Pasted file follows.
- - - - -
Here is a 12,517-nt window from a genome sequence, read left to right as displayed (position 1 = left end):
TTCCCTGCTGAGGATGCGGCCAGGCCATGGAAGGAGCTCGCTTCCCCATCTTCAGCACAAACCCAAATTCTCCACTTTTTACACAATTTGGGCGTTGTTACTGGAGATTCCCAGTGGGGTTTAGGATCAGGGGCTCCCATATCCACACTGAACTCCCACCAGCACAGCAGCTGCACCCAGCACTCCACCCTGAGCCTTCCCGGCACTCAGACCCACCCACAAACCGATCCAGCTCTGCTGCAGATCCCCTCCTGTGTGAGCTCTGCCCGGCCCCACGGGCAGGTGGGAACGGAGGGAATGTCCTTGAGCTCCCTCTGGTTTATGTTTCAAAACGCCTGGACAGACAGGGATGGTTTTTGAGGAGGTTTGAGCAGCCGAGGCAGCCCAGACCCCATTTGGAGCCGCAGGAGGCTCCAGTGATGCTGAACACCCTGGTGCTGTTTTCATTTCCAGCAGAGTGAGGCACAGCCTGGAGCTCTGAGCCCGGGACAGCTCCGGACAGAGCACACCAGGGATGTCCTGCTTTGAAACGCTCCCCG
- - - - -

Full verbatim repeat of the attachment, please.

Here is a 12,517-nt window from a genome sequence, read left to right as displayed (position 1 = left end):
TTCCCTGCTGAGGATGCGGCCAGGCCATGGAAGGAGCTCGCTTCCCCATCTTCAGCACAAACCCAAATTCTCCACTTTTTACACAATTTGGGCGTTGTTACTGGAGATTCCCAGTGGGGTTTAGGATCAGGGGCTCCCATATCCACACTGAACTCCCACCAGCACAGCAGCTGCACCCAGCACTCCACCCTGAGCCTTCCCGGCACTCAGACCCACCCACAAACCGATCCAGCTCTGCTGCAGATCCCCTCCTGTGTGAGCTCTGCCCGGCCCCACGGGCAGGTGGGAACGGAGGGAATGTCCTTGAGCTCCCTCTGGTTTATGTTTCAAAACGCCTGGACAGACAGGGATGGTTTTTGAGGAGGTTTGAGCAGCCGAGGCAGCCCAGACCCCATTTGGAGCCGCAGGAGGCTCCAGTGATGCTGAACACCCTGGTGCTGTTTTCATTTCCAGCAGAGTGAGGCACAGCCTGGAGCTCTGAGCCCGGGACAGCTCCGGACAGAGCACACCAGGGATGTCCTGCTTTGAAACGCTCCCCG